Camp. Kitsch. Hokum. Cheesiness. Roadside attractions are all about leaving an indelible impression, sometimes without regard for decorum, class, dignity, or societal aesthetic norms.
If you’ve ever been to South Dakota’s fabled Wall Drug, you know where this is going.
Previously on Midlife Crisis Crossover:
Every year since 1999 Anne and I have taken a road trip to a different part of the United States and seen attractions, marvels, history, and institutions we didn’t have back home in Indianapolis. From 1999 to 2003 we did so as best friends; from 2004 to the present, as husband and wife. Beginning with 2003’s excursion to Washington DC, we added my son to the roster and tried to accommodate his preferences and childhood accordingly.
2008 was by far our least favorite road trip to date, and still holds the ignominious title as of 2018. Our next vacation had to be better. Step one was plain enough: we looked at Anne’s brainstorming list of future road trips and chose the one that screamed “dream vacation”. That’s what led to our long, long drive out to the farthest reaches of South Dakota and beyond. At nine days it was the longest we’ve ever taken. The farthest point of 1,180 miles made it the longest drive of our lives. It would be the farthest west we’d ever been up to that time. It was also our first vacation using exclusively digital cameras to record the experience, leaving behind the 35mm film of our childhoods forever. They weren’t expensive cameras for their kind, certainly not the most advanced as of 2009, but we did what we could with the resources and the amateur skill sets available to us.
We’re the Goldens. This is who we are and what we do.
We’d spotted our first Wall Drug billboard back on Day 3 in faraway Worthington, Minnesota: 355 MILES TO WALL DRUG. Beyond the Minnesota/South Dakota border, Wall Drug billboards outnumber mile markers. Signs every 20 to 1000 feet promise everything from homemade donuts to the Secret of the Universe only at WALL DRUG. All this and a bag of chips, and the kitchen sink, and everything in between available at WALL DRUG. As seen on TV: WALL DRUG. As featured in any number of magazines and newspapers: WALL DRUG. Open 24 hours year-round: WALL DRUG. 5-cent coffee: WALL DRUG. Free ice water: WALL DRUG. Did we mention the donuts?: WALL DRUG. There’s a snake in my boot: WALL DRUG. See previous sign: WALL DRUG. Every so many miles it was only so many miles to WALL DRUG. 355 miles of signs signs everywhere signs: WALL DRUG.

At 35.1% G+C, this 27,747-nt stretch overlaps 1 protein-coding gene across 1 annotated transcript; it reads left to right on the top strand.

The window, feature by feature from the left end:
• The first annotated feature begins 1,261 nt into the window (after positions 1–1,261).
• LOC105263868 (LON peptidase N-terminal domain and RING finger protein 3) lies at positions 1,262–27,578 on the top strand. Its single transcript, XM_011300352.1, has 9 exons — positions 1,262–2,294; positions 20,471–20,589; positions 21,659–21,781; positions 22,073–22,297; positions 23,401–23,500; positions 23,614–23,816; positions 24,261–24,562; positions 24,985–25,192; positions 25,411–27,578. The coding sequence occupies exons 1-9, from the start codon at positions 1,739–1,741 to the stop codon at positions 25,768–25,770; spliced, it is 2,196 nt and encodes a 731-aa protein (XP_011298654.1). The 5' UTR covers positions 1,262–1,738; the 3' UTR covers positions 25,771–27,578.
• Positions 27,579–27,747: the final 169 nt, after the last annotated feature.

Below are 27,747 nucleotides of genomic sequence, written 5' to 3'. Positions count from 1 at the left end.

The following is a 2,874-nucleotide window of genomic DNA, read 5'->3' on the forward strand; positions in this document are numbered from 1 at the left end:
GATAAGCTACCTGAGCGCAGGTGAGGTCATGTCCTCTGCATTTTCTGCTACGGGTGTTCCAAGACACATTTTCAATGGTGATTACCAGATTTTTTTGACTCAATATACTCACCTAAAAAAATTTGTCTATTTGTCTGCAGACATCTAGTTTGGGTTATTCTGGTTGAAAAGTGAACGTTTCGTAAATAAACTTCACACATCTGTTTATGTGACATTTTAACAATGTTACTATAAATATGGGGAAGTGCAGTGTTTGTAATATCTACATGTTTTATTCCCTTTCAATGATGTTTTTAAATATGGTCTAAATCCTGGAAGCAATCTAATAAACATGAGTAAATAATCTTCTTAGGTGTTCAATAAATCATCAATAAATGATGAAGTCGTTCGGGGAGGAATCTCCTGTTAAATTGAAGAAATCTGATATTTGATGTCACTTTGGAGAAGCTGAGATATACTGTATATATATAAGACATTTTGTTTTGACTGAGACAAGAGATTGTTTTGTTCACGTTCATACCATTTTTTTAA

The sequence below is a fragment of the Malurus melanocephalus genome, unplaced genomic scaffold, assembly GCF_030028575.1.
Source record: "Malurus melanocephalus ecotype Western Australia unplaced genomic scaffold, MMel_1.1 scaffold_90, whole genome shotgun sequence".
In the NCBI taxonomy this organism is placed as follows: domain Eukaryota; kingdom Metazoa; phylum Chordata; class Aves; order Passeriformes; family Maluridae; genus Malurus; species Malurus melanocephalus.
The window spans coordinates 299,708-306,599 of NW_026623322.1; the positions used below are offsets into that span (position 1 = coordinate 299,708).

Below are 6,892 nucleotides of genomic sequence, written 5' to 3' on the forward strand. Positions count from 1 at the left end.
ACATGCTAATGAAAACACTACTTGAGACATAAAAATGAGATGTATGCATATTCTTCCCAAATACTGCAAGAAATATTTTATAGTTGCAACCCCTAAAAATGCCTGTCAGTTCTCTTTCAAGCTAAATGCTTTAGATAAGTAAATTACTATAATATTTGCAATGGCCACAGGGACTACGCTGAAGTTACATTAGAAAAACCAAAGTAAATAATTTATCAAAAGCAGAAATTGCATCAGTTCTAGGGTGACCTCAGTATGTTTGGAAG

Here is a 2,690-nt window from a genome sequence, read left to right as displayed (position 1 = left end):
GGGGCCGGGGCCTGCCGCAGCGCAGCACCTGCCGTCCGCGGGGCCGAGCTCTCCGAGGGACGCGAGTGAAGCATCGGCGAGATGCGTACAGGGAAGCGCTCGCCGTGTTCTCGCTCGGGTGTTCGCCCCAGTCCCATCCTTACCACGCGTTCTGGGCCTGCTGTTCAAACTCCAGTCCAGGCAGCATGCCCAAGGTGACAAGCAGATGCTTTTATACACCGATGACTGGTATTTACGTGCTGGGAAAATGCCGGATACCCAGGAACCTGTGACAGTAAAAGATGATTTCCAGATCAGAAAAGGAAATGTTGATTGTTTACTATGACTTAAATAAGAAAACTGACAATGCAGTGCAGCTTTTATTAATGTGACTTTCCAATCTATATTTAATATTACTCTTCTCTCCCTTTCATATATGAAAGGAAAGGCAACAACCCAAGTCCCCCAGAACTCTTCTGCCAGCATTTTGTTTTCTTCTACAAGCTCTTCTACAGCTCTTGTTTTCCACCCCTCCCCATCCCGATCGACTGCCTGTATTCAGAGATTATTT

The original business plan was simple. Once upon a time there was a drugstore in a town called Wall. In the 1930s an aspiring pharmacist moved into town with his wife, opened for business, and didn’t do too well at it. One day, the wife, noticing Dust Bowl travelers driving past without stopping, got the idea in her head of giving them a reason to stop by offering free ice water. By the time the owner got back from putting up the signs for free water, they had a store full of customers. After Mount Rushmore opened, the attraction grew bigger and bigger until the once-basic Wall Drug had stretched into a tourist trap surpassing the proportions of even the tackiest Ripley’s Believe It or Not Emporium.
Our first order of business was to nourish my offspring, who’d had a tiny lunch under severe protest and a bout of attempted dehydration. Luckily for him one of the first restaurants we saw on the highway heading into Wall was a Subway. He loves their stale fare 1000 times more than I do. We fed him, bought nothing for ourselves, and moved on to our final attraction of the day: WALL DRUG.